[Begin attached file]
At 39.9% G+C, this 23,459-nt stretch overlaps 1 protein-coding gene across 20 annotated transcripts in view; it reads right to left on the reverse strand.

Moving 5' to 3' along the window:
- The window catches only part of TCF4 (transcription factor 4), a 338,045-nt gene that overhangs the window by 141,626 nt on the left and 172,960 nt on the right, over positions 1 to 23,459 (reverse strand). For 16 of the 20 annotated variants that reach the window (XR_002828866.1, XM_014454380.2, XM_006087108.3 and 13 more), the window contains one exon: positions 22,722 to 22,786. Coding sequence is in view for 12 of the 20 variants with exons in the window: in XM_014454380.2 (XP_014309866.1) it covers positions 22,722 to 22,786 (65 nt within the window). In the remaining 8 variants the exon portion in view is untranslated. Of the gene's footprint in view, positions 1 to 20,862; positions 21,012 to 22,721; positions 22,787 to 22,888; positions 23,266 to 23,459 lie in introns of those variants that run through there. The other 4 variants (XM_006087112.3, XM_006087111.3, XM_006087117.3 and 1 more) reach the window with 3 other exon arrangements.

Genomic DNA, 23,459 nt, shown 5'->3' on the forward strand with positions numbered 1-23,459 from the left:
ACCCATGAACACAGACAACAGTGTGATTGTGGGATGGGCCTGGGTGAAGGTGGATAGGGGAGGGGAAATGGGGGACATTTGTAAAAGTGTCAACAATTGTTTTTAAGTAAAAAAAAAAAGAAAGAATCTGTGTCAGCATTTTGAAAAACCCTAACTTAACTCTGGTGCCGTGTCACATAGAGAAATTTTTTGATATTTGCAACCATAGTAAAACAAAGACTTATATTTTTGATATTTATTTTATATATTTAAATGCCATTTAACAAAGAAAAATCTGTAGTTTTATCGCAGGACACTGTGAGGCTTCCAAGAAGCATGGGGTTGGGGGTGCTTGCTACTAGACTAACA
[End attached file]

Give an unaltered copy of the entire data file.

At 39.9% G+C, this 23,459-nt stretch overlaps 1 protein-coding gene across 20 annotated transcripts in view; it reads right to left on the reverse strand.

Moving 5' to 3' along the window:
- The window catches only part of TCF4 (transcription factor 4), a 338,045-nt gene that overhangs the window by 141,626 nt on the left and 172,960 nt on the right, over positions 1 to 23,459 (reverse strand). For 16 of the 20 annotated variants that reach the window (XR_002828866.1, XM_014454380.2, XM_006087108.3 and 13 more), the window contains one exon: positions 22,722 to 22,786. Coding sequence is in view for 12 of the 20 variants with exons in the window: in XM_014454380.2 (XP_014309866.1) it covers positions 22,722 to 22,786 (65 nt within the window). In the remaining 8 variants the exon portion in view is untranslated. Of the gene's footprint in view, positions 1 to 20,862; positions 21,012 to 22,721; positions 22,787 to 22,888; positions 23,266 to 23,459 lie in introns of those variants that run through there. The other 4 variants (XM_006087112.3, XM_006087111.3, XM_006087117.3 and 1 more) reach the window with 3 other exon arrangements.

Genomic DNA, 23,459 nt, shown 5'->3' on the forward strand with positions numbered 1-23,459 from the left:
ACCCATGAACACAGACAACAGTGTGATTGTGGGATGGGCCTGGGTGAAGGTGGATAGGGGAGGGGAAATGGGGGACATTTGTAAAAGTGTCAACAATTGTTTTTAAGTAAAAAAAAAAAGAAAGAATCTGTGTCAGCATTTTGAAAAACCCTAACTTAACTCTGGTGCCGTGTCACATAGAGAAATTTTTTGATATTTGCAACCATAGTAAAACAAAGACTTATATTTTTGATATTTATTTTATATATTTAAATGCCATTTAACAAAGAAAAATCTGTAGTTTTATCGCAGGACACTGTGAGGCTTCCAAGAAGCATGGGGTTGGGGGTGCTTGCTACTAGACTAACA